Hands on: Aukey PB-T11 30000mAh Power Bank review

A portable charger packing plenty of juice

What is a hands on review?
Aukey PB-T11

Early Verdict

The PB-T11 is a 30,000mAh battery from a relatively well-known power bank vendor and weighs less than 600g. That makes it a very decent portable charger if you're looking for one that charges phones only.


  • +

    Very compact

  • +

    High capacity


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    Doesn't charge laptops

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    No USB Type-C connector

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One thing that hasn't improved a lot over the last decade in technology is battery capacity. The trend towards cramming more into ever-thinner chassis sizes has forced designers and engineers to aim for new sweet spots in terms of dimensions and weight.

Witness the rise of smartphones with larger than 5-inch displays and ultrathin laptops with 13-inch or bigger screens.

Couple that with components which demand more power and it is not surprising that emergency portable chargers, or power banks as they are commonly known, have grown so much in popularity that they are even given away.

Now an essential part of the gadget assortment of every businessperson, the power bank is becoming more complex and, like the mobile phone, is gradually adding more capabilities to its feature list.

Aukey PB-T11 vertical

Aukey sent us a 30,000mAh power bank, the PB-T11, for a quick test drive and while the product is not currently available in the UK, it's only a matter of time as the 20000mAh model is on Amazon for £27.99 (around $35, AU$50). This product is so new that Aukey's website still hasn't listed it, and it's currently on sale in the US for $49.99 (around £38, AU$65).

The portable charger is surprisingly small at 150 x 82 x 28mm but weighs more than we were expecting (552g), which makes it rather hefty/dense. It's made entirely of plastic which makes sense to save costs and also because that material is unlikely to damage other more expensive devices when lumped together in a rucksack.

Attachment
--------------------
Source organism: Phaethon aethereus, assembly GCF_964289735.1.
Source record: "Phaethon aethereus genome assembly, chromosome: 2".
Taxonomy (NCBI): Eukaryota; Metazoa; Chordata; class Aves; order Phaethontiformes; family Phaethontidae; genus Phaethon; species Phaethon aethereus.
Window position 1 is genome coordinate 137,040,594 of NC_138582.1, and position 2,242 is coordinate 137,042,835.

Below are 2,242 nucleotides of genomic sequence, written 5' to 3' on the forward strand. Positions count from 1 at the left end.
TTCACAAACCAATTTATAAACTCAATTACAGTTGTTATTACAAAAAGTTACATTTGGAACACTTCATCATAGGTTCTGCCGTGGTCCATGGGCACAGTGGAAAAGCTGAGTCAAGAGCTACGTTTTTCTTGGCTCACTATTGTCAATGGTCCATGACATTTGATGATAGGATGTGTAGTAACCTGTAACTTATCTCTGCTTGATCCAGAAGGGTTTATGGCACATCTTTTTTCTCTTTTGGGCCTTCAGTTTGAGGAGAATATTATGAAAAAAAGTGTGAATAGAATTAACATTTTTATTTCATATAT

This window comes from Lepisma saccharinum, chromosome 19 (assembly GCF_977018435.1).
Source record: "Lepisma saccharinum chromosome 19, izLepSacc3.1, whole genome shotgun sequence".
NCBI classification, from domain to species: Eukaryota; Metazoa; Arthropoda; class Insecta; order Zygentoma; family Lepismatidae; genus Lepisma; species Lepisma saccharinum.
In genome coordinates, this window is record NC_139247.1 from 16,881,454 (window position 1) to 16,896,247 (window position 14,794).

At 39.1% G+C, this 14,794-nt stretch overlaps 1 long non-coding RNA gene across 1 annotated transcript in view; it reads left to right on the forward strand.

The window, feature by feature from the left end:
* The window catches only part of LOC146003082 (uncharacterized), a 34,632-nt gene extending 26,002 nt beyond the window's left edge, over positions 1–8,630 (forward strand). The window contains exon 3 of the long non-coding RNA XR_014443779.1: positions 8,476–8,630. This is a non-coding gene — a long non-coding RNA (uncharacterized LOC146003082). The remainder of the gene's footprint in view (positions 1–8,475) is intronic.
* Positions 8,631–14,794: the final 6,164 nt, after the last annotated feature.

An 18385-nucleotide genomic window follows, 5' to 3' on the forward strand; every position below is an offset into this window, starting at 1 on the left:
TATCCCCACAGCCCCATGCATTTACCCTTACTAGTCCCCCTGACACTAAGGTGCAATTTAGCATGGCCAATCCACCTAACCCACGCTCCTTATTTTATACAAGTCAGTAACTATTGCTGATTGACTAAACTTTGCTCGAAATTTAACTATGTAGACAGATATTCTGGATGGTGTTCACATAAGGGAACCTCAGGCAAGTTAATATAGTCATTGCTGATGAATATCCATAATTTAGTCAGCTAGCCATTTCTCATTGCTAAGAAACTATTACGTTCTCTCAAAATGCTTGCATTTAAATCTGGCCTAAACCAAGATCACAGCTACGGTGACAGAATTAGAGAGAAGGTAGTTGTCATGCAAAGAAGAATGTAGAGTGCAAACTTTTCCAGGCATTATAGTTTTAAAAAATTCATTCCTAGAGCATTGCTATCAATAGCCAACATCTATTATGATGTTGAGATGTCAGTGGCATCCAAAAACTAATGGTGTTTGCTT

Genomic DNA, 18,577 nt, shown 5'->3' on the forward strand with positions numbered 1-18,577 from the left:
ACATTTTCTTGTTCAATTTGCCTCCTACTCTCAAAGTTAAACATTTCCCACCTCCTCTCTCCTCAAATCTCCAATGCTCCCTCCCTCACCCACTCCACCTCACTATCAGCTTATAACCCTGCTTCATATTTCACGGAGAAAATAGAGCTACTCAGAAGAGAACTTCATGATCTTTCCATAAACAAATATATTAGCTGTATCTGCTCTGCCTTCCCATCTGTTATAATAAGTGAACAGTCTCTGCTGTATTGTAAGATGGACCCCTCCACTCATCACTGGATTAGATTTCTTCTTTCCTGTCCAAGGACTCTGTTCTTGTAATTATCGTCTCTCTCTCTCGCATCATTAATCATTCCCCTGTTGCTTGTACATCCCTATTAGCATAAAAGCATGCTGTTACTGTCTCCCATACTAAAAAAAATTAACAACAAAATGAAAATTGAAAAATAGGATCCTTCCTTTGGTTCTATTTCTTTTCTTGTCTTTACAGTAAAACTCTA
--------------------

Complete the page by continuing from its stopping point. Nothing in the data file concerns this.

The device is shaped in a way that allows you to hold it comfortably with one hand, and is just small enough that you can slip it into the interior pocket of your jacket or your jean's back pocket if you have a large one.

The Aukey power bank came with one leaflet and a short USB Type-C cable; there are no other cables or power adaptors.

The device comes with a full two-year warranty although it is unlikely to cover the gradual drop in capacity that affects all batteries (remember that they're powered by chemicals and as such degrade over time).

Aukey PB-T11 ports

You can charge it via Lightning or microUSB – or charge faster by using both at the same time. Sadly, there's no option to charge via USB Type-C, which is odd given that the bundled cable is USB-C. The only output connectors available are two full-sized USB Type-A connectors, one orange and one green.

The first one is a Quick Charge 3.0 port which offers a wide range of voltage and amperage: 3.6V-6.5V/3A, 6.5V-9V/2A, 9V-12V/1.5A in steps of 0.2V; that allows devices to be refuelled faster – up to four times faster according to Qualcomm – without running the risk of frying any components.

This technology, by Qualcomm, requires a compatible device in order to work correctly – that means using a smartphone powered by a mainstream or high-end Qualcomm processor in most cases. A QC 3.0 device will charge to 50% in about 30 minutes.